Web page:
A short-lived smile, by the flower garden next to her cabin. Cosmos always remind me powerfully of my maternal grandmother, Nana, and given the proximity of them to Grace’s cabin, I like to think she’s watching over her great-granddaughter at camp.
Right before the final goodbye. Right before I took this, he looked at me and said “after this you are leaving, really?” nervously. I nodded, and we took the photograph. I don’t know if you can see his apprehension in his eyes.
Last Thursday we dropped Grace and Whit at camp for 3.5 weeks. This is her 5th summer and his 3rd. I know, I know, I’m a broken record, but seriously? It feels like we just took her for her first summer a week ago, so how is this possible? As usual, I drove away in tears, and as usual, my heart was heavy for days after leaving them at camp. Not because I doubt they’ll have fun, not because I worry about their safety or joy while away from me. Not at all because of other of those. Not even specifically because I’ll miss them, though I will.
But, mostly, the sorrow is due to the realization that I am already here, already at this point teetering on the edge of something very new and very scary, already at the day that many more years with children at home flutter behind me, like prayer flags in the wind, than do ahead of me.
Grace was weepy at drop off. Truthfully, it was the hardest camp goodbye yet. Well, maybe not harder than the first time, when she was 8. But I was a bit taken aback by how sad she was, and by how hard it was to walk away. Part of that was because we were early and many of her friends hadn’t arrived yet. Part of it was just because she seemed to be in a cabin without counselors she knew. And part of it is probably just because of this particular moment in life, which is marked by closeness and intimacy which both makes me anxious (should I worry?) and glad (I am grateful for our bond).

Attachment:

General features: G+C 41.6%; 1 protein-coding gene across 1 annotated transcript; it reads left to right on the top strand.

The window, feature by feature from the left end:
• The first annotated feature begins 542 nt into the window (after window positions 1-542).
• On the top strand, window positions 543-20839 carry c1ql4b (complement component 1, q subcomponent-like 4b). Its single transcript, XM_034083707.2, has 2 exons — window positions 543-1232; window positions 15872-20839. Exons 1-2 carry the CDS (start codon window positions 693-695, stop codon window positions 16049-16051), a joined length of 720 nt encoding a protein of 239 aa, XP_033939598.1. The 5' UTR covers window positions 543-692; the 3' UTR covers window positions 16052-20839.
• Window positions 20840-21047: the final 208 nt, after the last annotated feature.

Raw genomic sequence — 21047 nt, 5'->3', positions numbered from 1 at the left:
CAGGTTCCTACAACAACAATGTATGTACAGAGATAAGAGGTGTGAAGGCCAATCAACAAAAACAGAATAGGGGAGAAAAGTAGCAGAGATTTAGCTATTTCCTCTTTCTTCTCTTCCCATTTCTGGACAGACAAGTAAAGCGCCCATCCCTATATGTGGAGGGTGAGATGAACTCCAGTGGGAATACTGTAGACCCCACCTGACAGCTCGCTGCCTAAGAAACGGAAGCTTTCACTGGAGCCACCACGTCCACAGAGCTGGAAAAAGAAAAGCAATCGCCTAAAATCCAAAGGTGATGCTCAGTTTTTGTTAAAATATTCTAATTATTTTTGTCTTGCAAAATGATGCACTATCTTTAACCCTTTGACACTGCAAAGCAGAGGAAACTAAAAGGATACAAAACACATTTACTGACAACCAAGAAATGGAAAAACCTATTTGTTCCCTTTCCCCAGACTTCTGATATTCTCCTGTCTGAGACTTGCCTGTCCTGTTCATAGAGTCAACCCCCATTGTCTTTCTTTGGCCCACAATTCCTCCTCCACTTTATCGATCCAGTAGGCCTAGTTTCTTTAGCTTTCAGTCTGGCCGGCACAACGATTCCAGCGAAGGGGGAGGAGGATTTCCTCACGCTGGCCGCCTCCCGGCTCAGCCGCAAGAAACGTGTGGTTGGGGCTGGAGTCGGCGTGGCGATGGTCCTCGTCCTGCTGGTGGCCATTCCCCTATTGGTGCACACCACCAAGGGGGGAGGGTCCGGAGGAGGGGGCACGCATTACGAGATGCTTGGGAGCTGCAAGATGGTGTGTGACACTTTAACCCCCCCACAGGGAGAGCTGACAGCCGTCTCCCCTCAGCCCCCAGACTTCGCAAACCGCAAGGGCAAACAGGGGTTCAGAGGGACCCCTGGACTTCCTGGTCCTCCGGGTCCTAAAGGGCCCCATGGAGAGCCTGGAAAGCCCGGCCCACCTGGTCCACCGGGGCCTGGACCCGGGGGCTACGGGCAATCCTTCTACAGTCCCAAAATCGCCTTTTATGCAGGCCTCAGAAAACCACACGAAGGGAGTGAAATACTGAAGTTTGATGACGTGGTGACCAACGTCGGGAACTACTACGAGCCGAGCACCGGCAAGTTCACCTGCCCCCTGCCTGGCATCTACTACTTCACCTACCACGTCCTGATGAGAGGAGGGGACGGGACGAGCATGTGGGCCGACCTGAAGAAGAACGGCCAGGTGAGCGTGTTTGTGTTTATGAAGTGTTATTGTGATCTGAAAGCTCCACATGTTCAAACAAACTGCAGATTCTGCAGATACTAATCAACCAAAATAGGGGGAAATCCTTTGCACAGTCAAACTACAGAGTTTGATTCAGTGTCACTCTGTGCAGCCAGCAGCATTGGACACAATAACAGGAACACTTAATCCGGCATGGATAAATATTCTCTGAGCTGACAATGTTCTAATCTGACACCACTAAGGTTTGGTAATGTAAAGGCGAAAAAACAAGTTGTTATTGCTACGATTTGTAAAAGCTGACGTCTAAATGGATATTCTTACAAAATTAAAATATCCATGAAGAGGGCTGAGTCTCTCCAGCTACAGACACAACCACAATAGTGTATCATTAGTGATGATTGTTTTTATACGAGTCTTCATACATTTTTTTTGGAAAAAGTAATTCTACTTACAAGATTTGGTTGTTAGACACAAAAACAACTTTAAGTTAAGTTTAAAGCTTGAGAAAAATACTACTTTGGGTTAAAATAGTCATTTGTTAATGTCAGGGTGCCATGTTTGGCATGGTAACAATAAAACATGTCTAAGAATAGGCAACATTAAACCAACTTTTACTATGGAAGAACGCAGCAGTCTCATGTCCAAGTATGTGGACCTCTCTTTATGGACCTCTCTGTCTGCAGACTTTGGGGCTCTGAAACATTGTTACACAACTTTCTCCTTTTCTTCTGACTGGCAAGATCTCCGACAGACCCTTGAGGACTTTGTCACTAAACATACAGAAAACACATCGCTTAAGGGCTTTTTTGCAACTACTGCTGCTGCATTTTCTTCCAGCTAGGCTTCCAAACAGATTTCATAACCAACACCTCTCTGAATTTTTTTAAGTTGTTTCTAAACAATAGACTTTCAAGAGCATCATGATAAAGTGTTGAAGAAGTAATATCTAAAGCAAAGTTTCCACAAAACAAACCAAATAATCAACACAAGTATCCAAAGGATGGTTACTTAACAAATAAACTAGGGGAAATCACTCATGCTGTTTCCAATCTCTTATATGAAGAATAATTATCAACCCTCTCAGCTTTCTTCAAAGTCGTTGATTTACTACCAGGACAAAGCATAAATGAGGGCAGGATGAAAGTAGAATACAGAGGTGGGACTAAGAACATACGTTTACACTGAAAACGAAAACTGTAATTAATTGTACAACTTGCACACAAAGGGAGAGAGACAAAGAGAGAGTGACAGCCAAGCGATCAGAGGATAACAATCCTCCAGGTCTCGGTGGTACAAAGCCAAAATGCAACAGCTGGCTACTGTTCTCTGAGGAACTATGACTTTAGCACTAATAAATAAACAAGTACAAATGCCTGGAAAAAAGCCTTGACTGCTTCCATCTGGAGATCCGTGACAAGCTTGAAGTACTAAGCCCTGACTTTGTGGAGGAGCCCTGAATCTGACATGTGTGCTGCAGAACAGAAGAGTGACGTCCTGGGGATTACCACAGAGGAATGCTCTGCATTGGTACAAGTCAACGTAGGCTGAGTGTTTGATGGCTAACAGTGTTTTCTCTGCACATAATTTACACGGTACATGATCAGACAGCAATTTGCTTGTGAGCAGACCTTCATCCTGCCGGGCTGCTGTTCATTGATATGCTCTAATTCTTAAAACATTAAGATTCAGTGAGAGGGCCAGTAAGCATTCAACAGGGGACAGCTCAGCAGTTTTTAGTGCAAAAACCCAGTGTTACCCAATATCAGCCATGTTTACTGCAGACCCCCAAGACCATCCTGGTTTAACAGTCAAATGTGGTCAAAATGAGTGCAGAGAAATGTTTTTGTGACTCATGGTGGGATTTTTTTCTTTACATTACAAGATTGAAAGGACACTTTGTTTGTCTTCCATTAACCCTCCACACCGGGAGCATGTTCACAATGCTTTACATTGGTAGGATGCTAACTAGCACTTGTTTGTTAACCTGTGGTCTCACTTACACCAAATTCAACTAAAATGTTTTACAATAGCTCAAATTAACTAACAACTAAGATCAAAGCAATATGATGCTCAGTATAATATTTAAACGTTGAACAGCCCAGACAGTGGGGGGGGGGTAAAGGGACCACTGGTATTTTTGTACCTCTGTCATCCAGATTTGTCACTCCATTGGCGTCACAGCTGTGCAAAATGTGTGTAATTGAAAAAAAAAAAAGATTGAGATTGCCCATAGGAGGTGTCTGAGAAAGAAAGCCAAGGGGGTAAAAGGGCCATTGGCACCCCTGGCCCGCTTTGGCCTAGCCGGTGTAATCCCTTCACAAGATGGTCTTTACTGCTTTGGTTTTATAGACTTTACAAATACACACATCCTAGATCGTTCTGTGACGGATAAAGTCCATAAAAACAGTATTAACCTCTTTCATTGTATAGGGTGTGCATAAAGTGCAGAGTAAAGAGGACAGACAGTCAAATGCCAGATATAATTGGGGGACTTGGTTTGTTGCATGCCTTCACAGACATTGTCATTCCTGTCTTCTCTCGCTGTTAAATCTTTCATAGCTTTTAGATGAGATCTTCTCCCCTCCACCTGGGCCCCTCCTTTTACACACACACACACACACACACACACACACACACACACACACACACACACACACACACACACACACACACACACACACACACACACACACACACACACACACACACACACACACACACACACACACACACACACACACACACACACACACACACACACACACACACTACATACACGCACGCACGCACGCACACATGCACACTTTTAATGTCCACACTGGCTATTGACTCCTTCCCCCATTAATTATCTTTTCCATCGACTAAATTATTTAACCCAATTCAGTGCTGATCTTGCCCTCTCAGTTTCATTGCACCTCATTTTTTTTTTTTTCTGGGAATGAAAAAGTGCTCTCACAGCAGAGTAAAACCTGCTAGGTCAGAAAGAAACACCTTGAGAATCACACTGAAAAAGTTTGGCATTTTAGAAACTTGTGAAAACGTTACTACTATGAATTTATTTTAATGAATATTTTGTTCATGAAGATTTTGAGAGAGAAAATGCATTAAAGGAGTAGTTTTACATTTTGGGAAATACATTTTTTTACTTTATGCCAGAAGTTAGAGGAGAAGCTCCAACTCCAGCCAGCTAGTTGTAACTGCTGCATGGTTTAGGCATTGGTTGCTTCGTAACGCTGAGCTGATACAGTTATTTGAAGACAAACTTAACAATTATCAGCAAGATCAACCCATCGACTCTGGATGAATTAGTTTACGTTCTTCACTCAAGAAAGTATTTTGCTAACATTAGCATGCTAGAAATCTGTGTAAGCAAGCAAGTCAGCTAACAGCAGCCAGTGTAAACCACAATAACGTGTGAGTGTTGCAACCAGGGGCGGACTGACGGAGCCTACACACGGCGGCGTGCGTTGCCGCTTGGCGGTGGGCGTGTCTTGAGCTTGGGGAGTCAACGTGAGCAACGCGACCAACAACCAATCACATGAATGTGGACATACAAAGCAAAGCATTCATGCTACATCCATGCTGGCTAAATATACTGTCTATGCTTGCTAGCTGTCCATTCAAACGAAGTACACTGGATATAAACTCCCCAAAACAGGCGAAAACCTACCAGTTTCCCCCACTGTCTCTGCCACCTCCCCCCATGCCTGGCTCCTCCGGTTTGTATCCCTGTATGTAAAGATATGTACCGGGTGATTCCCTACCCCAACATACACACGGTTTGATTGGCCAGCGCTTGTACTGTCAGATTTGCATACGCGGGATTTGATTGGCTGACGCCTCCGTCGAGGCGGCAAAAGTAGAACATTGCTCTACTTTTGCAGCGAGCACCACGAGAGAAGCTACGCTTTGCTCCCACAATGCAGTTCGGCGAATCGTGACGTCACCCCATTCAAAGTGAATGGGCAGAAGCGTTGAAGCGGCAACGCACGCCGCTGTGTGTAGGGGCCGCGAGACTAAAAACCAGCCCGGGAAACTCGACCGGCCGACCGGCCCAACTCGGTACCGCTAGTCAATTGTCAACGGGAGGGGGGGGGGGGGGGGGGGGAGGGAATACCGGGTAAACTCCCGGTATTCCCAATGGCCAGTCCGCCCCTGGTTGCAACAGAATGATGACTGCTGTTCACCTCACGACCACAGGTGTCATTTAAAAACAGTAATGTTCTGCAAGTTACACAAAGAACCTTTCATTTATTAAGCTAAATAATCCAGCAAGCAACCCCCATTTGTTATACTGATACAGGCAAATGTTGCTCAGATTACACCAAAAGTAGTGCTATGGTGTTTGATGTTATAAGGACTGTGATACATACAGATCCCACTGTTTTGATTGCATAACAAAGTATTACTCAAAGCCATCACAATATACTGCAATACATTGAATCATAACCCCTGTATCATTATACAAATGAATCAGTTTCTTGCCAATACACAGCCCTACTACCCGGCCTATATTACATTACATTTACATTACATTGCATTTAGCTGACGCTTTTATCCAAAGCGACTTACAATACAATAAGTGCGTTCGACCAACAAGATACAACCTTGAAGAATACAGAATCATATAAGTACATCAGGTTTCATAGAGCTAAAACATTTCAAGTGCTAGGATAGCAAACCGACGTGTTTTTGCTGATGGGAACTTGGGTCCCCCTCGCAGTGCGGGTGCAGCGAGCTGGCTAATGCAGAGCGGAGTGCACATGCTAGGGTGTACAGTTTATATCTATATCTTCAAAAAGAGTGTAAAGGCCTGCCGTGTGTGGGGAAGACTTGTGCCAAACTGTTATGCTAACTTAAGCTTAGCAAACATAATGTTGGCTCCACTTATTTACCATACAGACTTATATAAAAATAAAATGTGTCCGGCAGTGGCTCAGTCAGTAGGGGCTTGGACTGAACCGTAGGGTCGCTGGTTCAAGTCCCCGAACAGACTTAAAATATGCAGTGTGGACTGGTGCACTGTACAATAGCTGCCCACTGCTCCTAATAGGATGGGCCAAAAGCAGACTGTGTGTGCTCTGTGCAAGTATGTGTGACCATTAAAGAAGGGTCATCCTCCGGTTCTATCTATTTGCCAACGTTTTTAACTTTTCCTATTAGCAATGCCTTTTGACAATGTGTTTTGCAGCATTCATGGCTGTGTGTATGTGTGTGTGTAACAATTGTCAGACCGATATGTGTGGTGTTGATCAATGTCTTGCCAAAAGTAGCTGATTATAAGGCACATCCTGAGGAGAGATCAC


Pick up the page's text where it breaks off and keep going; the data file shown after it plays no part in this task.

Within 24 hours I had decided, though, that it’s all fine. Maybe it is better this way. Perhaps the benefit of camp is not in spite of her finding it challenging this year but because of it. That was quite a flip of attitude for me and it felt like something heavy had been lifted. Yes. Precisely this: the discomfort may be what makes it so valuable. The uneasiness and tears speak to the growth.
On Tuesday night before we left, I tucked Whit in. He was quiet and visibly wistful. I flicked the light off and climbed into his narrow bed next to him and whispered, “It’s almost time for camp. How do you feel about that? Excited? Sad?” He swallowed and, staring up at the slats of the bunk above him, said quietly, “Both.” I looked at his profile in the faint glow of the Bruins zamboni night light Grace gave him for Christmas, and it occurred to me that’s how I feel about camp too. And, actually, it’s how I feel about every new vista of this parenting journey. It’s how I feel about life itself: excited and sad at the same time.
Excited and sad at the same time. Always. The goodbyes and the hellos keep coming fast and furious, inextricably wound together.
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